After winning best actor at Cannes with Justin Kurzel’s “Nitram,” Caleb Landry Jones is poised to gain further international recognition with another towering and intense performance in “DogMan.”
The anticipated movie, which is now in post and will mark Luc Besson’s directorial comeback after his 2019 film “Lucy,” was teased with a trailer at a private exhibition event in Paris, at the Grand Rex theater, on Jan. 24.
Introduced on stage by Besson, the trailer delivers a glimpse at the movie’s emotionally charged scenes with Landry Jones filling nearly every frame. The Texas-born musician and actor stars as Douglas, a man who was abused as a child by his violent father and viciously thrown to dogs. Instead of attacking him, the dogs came to protect him and became his allies in life. On a journey to heal from childhood trauma and physical injury, Douglas seeks to find his own path, even if it means bending societal rules, gender and going overboard with his love of dogs. The trailer shows Landry Jones impressively transforming into a woman, and embracing the part, emotionally and physically. Another character, a cop, played by Jojo T. Gibbs (“Twenties”), also seems to play a significant role in the film which takes place in New Jersey.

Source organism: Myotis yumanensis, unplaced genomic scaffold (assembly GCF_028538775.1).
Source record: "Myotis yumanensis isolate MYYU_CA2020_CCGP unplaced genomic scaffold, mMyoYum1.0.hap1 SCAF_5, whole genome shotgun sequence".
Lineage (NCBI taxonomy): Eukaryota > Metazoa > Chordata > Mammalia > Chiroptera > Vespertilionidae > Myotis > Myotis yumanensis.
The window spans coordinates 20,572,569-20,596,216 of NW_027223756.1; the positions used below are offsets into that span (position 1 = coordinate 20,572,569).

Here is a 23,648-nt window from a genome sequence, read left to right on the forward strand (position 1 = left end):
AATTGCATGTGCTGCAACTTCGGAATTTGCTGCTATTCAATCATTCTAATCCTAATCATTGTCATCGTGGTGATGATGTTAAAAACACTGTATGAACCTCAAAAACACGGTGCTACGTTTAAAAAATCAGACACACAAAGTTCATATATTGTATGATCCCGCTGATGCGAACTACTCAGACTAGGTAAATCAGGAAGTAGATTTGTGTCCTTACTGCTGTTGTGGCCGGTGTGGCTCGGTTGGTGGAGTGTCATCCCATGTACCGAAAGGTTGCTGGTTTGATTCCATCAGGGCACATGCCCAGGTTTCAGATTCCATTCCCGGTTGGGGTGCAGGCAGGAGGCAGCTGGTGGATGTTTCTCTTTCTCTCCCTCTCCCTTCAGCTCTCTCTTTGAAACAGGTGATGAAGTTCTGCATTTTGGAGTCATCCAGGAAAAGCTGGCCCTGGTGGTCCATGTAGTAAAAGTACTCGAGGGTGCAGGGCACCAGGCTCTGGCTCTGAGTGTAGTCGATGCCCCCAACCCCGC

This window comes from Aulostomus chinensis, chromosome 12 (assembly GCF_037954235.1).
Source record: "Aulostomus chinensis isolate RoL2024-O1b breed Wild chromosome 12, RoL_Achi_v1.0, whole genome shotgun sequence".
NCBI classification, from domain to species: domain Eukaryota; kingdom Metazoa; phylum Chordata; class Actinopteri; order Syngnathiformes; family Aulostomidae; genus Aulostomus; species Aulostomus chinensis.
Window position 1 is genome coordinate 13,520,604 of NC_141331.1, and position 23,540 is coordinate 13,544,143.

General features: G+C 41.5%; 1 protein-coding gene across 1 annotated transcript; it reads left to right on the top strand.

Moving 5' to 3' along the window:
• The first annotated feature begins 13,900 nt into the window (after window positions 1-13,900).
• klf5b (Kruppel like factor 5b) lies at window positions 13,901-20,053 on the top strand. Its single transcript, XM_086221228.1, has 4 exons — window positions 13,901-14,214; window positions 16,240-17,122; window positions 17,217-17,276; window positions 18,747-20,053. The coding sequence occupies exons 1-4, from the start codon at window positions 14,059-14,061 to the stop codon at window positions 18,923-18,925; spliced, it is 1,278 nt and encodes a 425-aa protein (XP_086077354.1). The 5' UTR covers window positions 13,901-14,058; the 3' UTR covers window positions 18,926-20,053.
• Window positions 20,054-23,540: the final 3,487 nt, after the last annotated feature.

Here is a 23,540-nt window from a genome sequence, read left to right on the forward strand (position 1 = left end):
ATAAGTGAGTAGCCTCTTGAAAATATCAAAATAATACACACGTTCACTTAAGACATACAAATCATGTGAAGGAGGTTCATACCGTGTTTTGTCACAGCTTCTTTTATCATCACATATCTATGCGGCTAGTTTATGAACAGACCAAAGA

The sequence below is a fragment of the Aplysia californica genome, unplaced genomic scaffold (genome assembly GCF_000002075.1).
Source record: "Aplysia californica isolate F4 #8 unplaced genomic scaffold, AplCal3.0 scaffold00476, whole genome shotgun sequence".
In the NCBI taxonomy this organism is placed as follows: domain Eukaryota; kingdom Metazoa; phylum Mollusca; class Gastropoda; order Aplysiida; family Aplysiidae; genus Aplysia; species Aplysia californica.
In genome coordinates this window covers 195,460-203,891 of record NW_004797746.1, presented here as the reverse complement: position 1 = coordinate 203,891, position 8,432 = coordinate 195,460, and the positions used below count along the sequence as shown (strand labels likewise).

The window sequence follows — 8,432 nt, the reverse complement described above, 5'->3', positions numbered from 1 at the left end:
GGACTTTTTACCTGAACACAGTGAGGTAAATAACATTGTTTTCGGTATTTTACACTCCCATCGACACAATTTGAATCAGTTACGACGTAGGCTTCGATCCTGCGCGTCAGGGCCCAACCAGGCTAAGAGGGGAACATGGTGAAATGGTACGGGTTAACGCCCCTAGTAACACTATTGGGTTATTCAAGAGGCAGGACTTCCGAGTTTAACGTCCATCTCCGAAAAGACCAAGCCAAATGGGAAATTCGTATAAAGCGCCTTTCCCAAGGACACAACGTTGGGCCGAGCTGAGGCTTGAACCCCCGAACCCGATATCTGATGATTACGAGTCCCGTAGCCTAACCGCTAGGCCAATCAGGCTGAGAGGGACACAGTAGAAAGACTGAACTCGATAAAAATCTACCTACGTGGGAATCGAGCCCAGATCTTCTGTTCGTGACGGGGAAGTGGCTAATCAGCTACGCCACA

The trailer opens with a quote from Lamartine, saying “Whenever there is an unfortunate, God sends a dog.” Yet, “DogMan” may come as a surprise to anyone expecting a canine crowdpleaser or another Besson-made action movie à la “Taken.” This is a character-driven film clearly aimed at theaters. It was shot with anamorphic lens and boasts a glossy cinematography, as well as high production values.
In terms of tone, “DogMan” has a darker edge than Besson’s most recent films. It’s reminiscent to his earlier work, notably “The Professional” (“Leon”) with Jean Reno and Natalie Portman, “The Big Blue” (“Le Grand Bleu”), “La Femme Nikita” with Anne Parillaud, and his debut “Subway.” These are all driven by protagonists who are either outsiders or living on the margins of society.
On top of directing and writing the film, Besson is producing via his banner LBP. EuropaCorp, the company he founded which is now owned by New York-based Vine Alternative. France’s leading commercial network TF1 has pre-bought the movie and is co-producing it. Gregoire Melin’s Kinology represents international markets and has already pre-sold it in several markets at script stage. Apollo Films will give the movie a wide release in France this Spring.
Aside from “Nitram,” Landry Jones previously starred in Sean Baker’s Oscar-nominated “The Florida Project” and a pair of Oscar-winning films including Jordan Peele’s “Get Out” and Martin McDonagh’s “Three Billboards Outside Ebbing, Missouri.”